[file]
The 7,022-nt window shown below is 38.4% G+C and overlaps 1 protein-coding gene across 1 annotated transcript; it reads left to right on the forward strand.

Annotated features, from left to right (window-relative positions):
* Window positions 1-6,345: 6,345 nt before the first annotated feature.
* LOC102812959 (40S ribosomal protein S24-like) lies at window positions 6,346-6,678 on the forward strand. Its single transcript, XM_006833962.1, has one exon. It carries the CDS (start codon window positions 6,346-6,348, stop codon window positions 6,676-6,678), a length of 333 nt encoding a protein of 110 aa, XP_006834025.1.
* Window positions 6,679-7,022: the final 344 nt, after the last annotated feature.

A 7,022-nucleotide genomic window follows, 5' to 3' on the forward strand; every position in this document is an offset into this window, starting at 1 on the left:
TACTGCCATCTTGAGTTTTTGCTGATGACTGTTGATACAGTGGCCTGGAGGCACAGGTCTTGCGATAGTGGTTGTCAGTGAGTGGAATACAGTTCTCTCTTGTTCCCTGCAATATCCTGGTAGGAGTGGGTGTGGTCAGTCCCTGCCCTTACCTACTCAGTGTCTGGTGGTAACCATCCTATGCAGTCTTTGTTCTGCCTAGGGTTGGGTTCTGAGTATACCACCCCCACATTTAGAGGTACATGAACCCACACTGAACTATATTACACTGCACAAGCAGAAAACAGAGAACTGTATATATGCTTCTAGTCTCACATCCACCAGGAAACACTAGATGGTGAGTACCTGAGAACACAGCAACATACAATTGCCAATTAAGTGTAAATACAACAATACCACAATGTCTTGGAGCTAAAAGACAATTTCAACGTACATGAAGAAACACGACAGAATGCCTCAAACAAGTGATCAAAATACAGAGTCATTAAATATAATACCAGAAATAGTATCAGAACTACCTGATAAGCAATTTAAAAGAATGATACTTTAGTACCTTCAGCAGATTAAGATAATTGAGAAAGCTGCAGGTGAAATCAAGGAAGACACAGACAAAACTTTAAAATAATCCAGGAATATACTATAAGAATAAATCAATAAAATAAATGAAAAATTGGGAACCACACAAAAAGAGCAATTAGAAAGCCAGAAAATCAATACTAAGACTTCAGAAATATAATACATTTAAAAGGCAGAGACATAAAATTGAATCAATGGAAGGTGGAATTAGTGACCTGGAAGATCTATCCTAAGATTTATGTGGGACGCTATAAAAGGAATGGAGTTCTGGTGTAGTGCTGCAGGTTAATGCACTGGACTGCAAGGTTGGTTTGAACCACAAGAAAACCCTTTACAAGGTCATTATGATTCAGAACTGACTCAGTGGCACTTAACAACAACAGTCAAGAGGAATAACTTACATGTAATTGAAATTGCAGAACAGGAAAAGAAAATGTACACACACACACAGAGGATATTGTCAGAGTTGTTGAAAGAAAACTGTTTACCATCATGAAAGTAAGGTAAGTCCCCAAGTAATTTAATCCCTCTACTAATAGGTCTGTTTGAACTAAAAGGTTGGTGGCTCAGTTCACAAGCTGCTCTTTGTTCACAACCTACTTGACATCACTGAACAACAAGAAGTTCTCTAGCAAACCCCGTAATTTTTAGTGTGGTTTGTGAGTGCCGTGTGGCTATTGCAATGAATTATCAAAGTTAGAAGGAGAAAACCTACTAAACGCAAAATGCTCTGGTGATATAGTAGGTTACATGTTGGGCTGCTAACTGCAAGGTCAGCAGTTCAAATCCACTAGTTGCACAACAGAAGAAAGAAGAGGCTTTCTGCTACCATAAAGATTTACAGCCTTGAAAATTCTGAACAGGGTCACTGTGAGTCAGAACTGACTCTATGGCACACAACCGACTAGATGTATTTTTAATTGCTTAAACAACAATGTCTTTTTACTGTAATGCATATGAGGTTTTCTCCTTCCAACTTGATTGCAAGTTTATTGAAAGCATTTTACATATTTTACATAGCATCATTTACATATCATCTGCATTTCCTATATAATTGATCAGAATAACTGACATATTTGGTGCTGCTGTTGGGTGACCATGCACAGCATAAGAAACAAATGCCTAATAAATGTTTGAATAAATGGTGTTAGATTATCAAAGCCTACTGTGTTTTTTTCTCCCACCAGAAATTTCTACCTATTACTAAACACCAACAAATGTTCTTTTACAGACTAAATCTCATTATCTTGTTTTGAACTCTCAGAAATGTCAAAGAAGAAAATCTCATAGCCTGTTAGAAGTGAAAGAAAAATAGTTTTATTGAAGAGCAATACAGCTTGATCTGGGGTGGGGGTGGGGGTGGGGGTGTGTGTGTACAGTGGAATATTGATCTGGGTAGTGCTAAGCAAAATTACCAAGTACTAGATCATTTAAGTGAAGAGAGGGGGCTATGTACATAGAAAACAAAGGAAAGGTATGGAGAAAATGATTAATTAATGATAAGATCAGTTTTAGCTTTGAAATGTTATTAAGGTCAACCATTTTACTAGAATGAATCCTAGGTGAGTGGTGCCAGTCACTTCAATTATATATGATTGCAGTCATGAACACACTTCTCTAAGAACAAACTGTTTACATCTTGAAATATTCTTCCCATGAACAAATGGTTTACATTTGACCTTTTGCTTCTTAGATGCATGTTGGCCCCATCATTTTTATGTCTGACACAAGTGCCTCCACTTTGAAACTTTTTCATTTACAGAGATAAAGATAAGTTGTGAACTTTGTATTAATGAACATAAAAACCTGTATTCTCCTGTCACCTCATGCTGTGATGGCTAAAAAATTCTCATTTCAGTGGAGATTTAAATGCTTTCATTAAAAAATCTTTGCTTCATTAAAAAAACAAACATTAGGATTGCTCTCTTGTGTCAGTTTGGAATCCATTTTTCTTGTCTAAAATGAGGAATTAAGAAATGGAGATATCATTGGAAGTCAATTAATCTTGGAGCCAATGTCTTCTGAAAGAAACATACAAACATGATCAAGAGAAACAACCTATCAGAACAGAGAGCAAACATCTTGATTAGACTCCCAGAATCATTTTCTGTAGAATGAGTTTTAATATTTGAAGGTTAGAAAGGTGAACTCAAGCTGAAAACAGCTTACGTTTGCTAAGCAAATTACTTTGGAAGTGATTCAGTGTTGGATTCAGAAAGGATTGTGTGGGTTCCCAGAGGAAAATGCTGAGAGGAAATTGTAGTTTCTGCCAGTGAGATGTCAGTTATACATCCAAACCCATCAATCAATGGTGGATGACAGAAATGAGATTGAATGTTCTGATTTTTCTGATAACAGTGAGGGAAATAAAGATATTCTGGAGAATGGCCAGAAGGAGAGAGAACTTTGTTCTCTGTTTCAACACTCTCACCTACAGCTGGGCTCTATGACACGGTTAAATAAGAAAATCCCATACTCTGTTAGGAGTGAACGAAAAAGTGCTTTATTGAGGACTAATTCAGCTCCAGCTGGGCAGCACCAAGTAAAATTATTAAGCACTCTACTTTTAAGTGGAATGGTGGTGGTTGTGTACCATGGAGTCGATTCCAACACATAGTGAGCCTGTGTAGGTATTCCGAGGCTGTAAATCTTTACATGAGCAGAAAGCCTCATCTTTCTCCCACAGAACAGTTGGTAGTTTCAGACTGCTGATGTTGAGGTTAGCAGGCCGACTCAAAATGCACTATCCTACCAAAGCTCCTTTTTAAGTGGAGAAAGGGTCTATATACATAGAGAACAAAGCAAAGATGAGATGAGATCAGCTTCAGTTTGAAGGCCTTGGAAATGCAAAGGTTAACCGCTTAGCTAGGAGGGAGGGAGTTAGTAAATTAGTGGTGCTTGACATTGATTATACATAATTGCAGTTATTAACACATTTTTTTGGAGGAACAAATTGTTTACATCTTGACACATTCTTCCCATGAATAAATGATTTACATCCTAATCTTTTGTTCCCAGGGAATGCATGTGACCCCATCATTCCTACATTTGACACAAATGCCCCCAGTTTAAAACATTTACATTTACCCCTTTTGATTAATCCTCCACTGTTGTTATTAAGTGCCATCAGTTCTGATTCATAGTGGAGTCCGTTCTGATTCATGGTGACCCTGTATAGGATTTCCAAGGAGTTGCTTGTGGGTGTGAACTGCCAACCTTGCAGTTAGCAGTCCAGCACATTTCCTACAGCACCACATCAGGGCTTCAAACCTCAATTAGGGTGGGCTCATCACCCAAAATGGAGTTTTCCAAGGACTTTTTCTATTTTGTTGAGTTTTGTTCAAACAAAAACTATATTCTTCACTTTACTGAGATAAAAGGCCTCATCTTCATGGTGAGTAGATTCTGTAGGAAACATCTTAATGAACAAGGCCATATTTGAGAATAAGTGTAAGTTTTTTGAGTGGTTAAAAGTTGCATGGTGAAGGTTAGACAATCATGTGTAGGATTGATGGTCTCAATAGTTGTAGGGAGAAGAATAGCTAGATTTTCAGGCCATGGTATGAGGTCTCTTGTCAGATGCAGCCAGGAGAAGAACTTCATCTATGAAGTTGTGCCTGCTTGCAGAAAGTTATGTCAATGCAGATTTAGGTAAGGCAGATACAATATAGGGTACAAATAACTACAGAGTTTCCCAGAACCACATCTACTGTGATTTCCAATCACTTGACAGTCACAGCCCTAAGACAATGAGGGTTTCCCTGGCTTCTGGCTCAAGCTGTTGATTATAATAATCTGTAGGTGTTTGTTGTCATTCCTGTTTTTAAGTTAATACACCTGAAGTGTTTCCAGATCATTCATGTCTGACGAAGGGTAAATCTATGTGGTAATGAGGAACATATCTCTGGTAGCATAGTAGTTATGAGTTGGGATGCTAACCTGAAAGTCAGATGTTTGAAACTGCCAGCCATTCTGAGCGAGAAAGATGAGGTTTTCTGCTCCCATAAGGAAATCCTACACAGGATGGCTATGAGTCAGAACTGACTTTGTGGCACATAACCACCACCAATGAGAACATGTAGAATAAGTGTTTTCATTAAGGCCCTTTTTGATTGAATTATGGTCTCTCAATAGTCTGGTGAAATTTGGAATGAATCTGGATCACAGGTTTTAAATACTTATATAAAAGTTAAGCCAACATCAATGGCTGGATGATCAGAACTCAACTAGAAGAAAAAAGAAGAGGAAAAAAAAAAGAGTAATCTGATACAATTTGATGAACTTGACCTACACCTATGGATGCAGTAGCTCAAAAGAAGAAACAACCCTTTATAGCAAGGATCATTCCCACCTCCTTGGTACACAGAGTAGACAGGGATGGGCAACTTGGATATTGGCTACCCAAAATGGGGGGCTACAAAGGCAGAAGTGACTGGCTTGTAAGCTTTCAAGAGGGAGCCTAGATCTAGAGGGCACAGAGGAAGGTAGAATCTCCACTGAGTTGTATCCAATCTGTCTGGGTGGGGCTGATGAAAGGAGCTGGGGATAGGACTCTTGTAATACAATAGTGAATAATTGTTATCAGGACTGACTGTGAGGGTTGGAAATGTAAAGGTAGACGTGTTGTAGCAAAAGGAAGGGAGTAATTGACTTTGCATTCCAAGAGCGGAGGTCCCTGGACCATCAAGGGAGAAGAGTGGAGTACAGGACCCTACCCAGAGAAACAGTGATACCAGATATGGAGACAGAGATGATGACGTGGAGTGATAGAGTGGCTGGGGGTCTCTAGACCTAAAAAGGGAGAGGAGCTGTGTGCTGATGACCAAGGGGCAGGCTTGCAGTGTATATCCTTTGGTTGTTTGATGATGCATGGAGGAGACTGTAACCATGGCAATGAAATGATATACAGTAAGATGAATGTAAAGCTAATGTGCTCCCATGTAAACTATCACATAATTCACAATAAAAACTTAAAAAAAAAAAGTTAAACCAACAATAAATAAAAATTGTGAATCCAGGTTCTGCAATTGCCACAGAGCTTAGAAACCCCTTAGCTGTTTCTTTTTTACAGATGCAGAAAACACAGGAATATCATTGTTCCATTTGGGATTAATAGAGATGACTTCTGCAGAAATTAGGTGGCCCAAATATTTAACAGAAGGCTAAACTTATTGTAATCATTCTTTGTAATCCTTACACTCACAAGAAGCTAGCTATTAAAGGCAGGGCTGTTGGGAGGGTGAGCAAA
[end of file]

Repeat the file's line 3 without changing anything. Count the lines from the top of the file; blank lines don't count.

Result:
* Window positions 1-6,345: 6,345 nt before the first annotated feature.